“The support that I got from the healthcare professional in the NHS was just amazing - the MS specialist nurses have been there for me every step of the way and Terry from the Foyle branch of the MS Society has just been second to none.”
Catherine has spent the last few years highlighting MS and she urges everyone with the condition to sign up to the national register. She holds out hope that someday a cure will be available but at the minute she is setting her sights on goals closer to home.
“I definitely want Charlotte to have a few brother and sisters. I’ve always wanted a big family and although I have to be realistic I am not going to let my condition stop me from giving my family the best possible life.”


  1. First off your daughter is adorable! You need to post pics of her more often! Great article and great job raising awareness about MS. Keep it up.

  2. I would like to say thanks for this blog. Ive been told that I probably have ms but have to wait 6 weeks or so for spinal mri. I was told not to look at the horror stories on the internet but its hard not to as I'm unable to work , see or use my hands properly and am so uncomfortable and have been basically left to it as the hospital said these symptoms will go.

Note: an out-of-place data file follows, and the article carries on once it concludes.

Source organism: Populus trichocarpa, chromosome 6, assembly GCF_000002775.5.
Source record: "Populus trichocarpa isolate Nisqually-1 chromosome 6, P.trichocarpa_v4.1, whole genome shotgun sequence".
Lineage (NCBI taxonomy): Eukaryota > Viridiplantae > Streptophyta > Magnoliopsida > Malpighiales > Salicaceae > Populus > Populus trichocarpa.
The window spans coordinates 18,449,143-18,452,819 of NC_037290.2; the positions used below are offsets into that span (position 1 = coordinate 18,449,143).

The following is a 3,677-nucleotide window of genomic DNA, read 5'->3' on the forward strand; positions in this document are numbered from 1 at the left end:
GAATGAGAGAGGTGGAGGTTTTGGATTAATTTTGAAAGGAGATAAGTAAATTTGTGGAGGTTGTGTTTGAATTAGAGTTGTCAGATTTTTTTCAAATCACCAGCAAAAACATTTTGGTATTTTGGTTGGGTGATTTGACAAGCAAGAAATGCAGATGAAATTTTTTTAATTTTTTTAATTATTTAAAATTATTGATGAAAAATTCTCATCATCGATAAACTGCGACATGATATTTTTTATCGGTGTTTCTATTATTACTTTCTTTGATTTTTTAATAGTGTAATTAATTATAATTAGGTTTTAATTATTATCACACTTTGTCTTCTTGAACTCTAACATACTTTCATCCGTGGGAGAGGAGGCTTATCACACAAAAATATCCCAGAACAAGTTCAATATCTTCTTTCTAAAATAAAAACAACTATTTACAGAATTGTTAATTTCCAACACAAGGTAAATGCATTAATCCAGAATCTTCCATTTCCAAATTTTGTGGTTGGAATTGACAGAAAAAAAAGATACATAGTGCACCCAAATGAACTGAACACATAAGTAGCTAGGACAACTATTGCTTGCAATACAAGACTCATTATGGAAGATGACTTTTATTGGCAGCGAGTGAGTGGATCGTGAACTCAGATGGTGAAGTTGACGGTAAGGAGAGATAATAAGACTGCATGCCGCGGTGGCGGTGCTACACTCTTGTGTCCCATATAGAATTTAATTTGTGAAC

I, like you was ready to start a family and have no idea what to do about anything right now but your blog gave me hope!! thanks again (do you know how long it took me to type this!!)

  3. Dear anonymous,

    Thank you so much for your lovely comment ... and taking the time to do
    so. I am so glad that my writing gives you hope - I cannot reiterate
    enough how important it is to stay positive. What you are currently
    going through is most likely a relapse, and in time, it will go. If you
    can access a local MS nurse or branch of the MS Society then I would
    urge you to make use of their services, they will help you understand
    what you're going through and hopefully give you plenty of information
    relevant to you.

    Please keep in touch and let me know how you're getting on. Hugs,